Imani Christian fails to field team for 2013
After completing one season as an official member of the WPIAL, Imani Christian failed to field a team for 2013.
The Saints, who went 6-3 last season and finished third in the Class A Black Hills Conference, struggled to find enough players to fill out a roster.
“We have tried very hard, but we don't have any players,” Imani athletic director Enos Scott said.
“I informed the WPIAL and (executive director) Tim O'Malley that it looks like we won't have a team and we were given until (Aug. 19) to make a final decision.
“We have no starters back from last year. We only had three kids show up to lift weights in the summer and we have not held any practices.”
O'Malley said he warned Imani Christian, a small private school in the East Hills, that it could be at risk of losing its league affiliation in football for two years if it couldn't field a team and can't honor its schedule this season.
O'Malley told Scott, whose team lost players to Renaissance Christian Academy when they followed former Imani coach Harvey Smith there, that the school has a “responsibility to try to do the best you can with the kids enrolled in your school to convince them to play.”
After being denied membership in the WPIAL, Imani Christian had the decision overturned in an appeal to the PIAA. The Saints were on a two-year probation period and thus ineligible for the playoffs last season.
Under WPIAL rules, Imani Christian would not receive a WPIAL football schedule next season.
The school also would have to make its own schedule and demonstrate an ability to honor the games.
“The plan going forward is to build the team and face what we have to face,” Scott said.
All of Imani's 2013 opponents had to make arrangements to fill that spot in their schedules before the season begins.
TribLive commenting policy
You are solely responsible for your comments and by using TribLive.com you agree to our Terms of Service.
We moderate comments. Our goal is to provide substantive commentary for a general readership. By screening submissions, we provide a space where readers can share intelligent and informed commentary that enhances the quality of our news and information.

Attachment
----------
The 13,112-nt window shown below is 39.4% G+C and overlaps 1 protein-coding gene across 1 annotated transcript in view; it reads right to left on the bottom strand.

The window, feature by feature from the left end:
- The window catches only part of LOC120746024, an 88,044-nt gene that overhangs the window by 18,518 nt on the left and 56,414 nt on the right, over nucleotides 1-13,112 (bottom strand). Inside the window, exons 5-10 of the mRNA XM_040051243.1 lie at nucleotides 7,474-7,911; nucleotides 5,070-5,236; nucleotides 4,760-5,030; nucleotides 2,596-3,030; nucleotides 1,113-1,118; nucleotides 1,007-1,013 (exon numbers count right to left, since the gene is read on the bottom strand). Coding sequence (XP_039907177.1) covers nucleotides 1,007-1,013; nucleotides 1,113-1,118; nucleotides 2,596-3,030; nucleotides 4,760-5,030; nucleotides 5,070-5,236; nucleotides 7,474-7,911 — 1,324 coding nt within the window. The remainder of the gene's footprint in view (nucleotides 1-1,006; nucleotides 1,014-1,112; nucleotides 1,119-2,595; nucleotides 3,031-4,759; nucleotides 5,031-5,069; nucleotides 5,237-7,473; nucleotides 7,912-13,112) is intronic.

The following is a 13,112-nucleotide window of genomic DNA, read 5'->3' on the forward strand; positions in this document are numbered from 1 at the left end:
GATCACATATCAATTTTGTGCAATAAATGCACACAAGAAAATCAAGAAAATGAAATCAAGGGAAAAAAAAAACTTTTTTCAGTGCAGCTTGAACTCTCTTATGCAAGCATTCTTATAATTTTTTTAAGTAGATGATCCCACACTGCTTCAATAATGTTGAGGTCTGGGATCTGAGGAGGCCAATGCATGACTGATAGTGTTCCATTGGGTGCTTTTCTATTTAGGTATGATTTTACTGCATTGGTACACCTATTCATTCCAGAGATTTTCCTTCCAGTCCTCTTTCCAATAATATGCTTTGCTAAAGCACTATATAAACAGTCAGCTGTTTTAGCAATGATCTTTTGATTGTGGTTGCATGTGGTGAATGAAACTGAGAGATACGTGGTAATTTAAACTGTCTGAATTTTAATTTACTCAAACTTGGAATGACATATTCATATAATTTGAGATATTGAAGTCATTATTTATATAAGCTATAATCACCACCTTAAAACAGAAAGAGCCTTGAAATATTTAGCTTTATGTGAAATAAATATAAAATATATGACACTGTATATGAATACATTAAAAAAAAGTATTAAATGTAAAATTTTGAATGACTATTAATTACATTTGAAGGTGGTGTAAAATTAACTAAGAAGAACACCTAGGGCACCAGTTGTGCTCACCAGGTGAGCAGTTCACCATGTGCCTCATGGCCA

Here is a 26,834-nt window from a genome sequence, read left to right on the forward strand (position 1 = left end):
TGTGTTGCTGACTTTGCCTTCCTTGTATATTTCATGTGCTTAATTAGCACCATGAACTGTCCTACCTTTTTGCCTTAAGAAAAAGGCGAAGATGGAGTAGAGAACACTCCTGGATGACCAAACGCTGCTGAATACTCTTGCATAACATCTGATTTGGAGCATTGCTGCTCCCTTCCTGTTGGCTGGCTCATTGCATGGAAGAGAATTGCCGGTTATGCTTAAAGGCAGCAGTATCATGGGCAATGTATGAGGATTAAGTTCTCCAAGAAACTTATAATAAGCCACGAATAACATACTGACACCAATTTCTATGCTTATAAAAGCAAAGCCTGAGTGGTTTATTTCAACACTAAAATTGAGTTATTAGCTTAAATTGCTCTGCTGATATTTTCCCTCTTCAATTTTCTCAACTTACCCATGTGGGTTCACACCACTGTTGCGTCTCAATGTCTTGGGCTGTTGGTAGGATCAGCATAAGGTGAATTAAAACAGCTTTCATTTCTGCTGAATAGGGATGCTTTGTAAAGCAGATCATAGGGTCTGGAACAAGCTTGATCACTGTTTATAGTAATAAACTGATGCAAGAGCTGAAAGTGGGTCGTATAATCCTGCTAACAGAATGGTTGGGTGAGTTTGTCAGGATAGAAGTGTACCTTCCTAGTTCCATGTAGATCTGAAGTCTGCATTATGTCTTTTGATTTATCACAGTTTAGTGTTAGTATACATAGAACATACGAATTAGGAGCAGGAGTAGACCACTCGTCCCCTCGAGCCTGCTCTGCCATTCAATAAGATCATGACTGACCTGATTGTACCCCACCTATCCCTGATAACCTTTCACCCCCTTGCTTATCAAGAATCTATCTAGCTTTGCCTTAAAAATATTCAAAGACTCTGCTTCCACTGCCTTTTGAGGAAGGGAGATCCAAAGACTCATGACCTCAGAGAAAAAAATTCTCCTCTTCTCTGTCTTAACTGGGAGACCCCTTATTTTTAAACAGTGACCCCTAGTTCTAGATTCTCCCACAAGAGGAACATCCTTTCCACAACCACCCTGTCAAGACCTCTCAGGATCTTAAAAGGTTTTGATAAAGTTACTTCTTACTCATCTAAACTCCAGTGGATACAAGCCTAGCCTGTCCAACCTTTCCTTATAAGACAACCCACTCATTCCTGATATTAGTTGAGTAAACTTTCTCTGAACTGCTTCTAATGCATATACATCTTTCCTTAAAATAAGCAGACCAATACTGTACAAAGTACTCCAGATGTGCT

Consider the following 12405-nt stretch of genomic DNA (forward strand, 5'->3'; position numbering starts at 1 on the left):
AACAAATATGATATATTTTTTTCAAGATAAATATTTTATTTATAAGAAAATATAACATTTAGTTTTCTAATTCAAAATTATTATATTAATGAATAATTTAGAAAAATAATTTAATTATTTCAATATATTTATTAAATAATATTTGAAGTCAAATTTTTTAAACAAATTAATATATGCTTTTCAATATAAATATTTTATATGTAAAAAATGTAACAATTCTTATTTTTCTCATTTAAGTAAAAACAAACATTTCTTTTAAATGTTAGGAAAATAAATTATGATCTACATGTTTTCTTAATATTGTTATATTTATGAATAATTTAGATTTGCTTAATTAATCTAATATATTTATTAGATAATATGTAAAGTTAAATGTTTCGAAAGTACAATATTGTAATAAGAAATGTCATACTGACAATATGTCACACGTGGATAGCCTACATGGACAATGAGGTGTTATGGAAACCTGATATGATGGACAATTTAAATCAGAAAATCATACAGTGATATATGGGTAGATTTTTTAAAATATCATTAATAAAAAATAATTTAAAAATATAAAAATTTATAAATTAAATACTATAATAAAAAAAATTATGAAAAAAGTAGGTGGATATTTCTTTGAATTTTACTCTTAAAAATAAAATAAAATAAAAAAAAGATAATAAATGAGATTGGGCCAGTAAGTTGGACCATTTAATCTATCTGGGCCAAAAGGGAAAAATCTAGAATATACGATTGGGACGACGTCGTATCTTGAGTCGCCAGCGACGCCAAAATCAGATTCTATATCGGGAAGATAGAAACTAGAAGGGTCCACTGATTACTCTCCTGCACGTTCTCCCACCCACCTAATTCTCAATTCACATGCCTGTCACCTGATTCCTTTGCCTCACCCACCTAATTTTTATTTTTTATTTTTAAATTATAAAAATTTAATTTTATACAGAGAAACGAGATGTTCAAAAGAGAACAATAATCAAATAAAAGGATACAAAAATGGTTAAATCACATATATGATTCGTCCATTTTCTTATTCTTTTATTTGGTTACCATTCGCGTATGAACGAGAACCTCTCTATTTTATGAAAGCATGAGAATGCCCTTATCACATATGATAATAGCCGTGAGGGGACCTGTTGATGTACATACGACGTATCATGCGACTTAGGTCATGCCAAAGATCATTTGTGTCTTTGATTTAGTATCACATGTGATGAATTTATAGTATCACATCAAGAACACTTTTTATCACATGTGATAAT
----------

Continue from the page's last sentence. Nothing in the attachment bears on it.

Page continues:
While most comments will be posted if they are on-topic and not abusive, moderating decisions are subjective. We will make them as carefully and consistently as we can. Because of the volume of reader comments, we cannot review individual moderation decisions with readers.
We value thoughtful comments representing a range of views that make their point quickly and politely. We make an effort to protect discussions from repeated comments â either by the same reader or different readers.
We follow the same standards for taste as the daily newspaper. A few things we won't tolerate: personal attacks, obscenity, vulgarity, profanity (including expletives and letters followed by dashes), commercial promotion, impersonations, incoherence, proselytizing and SHOUTING. Don't include URLs to Web sites.
We do not edit comments. They are either approved or deleted. We reserve the right to edit a comment that is quoted or excerpted in an article. In this case, we may fix spelling and punctuation.
We welcome strong opinions and criticism of our work, but we don't want comments to become bogged down with discussions of our policies and we will moderate accordingly.
We appreciate it when readers and people quoted in articles or blog posts point out errors of fact or emphasis and will investigate all assertions. But these suggestions should be sent via e-mail. To avoid distracting other readers, we won't publish comments that suggest a correction. Instead, corrections will be made in a blog post or in an article.